While seeking his Ph.D., minister and theater student Donta McGilvery, aims to add diversity to the ASU theater program. After noticing a lack of diversity in the theater department, he created an African-American theater class. He engages with students by telling stories and teaching them African-American directors and playwrights.
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[00:00:02] My name is Donta McGilvery, I'm a Ph.D. theater for youth student here at Arizona State University.
[00:00:12] I fell in love with stories at an early age. When we would often go to church, I started hearing stories of David and Goliath, about how Moses parted the Red Sea. When I heard these stories, I was really able to connect to the meaning behind these stories. When I got to middle school that was the first time I pursued drama. I fell in love with theater since that time.
[00:00:53] My childhood, my upbringing, gives me an eye that is keen on how people are treated, mistreated, misrepresented. So I carry those things on into my teaching philosophy.
I think there's a lack of representation of African-American playwrights, directors and actors. I started including the voices of those playwrights into the class discussion. I began integrating them. A lot of people didn't know about them, and I realized professors in the class and students never knew about any of these people or their contributions. It's a lack of African-Americans in theater altogether.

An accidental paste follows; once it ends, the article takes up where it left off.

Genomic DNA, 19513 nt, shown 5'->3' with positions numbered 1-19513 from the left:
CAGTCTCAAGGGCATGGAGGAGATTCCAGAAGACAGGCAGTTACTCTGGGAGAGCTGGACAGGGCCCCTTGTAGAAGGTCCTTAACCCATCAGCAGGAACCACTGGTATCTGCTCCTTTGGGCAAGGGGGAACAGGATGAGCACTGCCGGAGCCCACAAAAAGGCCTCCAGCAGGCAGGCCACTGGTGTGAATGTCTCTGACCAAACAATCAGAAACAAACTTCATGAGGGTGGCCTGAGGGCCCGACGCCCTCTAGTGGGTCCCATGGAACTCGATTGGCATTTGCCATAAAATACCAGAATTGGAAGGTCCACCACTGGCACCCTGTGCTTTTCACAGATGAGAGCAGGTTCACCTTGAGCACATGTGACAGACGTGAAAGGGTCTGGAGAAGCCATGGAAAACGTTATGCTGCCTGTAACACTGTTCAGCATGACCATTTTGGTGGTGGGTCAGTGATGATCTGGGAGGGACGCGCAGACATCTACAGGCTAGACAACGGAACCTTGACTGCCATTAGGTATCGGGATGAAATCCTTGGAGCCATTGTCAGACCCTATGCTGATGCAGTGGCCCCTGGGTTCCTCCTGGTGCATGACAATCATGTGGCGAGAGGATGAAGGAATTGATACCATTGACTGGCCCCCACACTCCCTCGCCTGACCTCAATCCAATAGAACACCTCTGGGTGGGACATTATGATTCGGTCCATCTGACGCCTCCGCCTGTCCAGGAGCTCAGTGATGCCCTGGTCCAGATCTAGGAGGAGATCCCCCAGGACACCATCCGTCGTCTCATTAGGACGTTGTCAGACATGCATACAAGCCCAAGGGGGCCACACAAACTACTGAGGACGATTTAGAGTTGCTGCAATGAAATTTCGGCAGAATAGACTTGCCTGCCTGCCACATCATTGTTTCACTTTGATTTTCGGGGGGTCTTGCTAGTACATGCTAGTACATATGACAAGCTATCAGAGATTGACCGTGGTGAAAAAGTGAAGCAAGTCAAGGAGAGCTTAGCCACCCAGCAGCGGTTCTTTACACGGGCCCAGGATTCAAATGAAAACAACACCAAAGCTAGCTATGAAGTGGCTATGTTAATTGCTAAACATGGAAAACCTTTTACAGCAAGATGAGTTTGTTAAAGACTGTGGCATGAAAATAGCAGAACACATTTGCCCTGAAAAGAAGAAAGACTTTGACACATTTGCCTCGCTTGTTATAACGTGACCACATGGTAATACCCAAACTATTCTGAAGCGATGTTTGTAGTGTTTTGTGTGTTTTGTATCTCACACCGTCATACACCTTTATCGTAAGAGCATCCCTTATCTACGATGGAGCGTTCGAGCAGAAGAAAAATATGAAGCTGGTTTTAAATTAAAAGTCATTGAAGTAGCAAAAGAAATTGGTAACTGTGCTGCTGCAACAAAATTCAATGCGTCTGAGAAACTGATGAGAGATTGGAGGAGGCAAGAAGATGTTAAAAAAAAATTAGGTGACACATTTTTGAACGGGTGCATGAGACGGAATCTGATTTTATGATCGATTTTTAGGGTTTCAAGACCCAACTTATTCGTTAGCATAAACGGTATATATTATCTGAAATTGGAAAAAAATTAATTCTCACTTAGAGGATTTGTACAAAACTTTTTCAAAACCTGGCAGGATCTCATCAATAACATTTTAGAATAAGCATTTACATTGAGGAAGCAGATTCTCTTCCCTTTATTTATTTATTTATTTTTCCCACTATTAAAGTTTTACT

[00:01:53] In this class, because we deal with a play, but we just don't talk about what we see on stage or the script itself. We talk about the culture, what was happening at the time the play was written and what may have influenced the play writer's perspective. I like doing that because when you look at a play, you're looking at a body of work that entails not just the playwright himself or herself but more so you're looking at what influenced the playwright culturally. This person's background plays a part in it.
A play like "Sunday Morning in the South" had a tremendous impact on the students in this class, and it's primarily because it was most of their first time, I believe it was all of their first time, ever hearing about a genre called "anti-lynching," and it was primarily popular around the early nineteen hundreds. It's so impactful because it deals with the raw truth of how black lives didn't matter in America in 1916, but it also connects with, in many ways, with how black lives still don't matter in 2019.
This is still a heavily overlooked subject and primarily that's because it only affects people of color. This class has really spotted that. They are reading these plays and see, "Wow history was real" but history is a lot like the present. And I think that's the biggest awakening.
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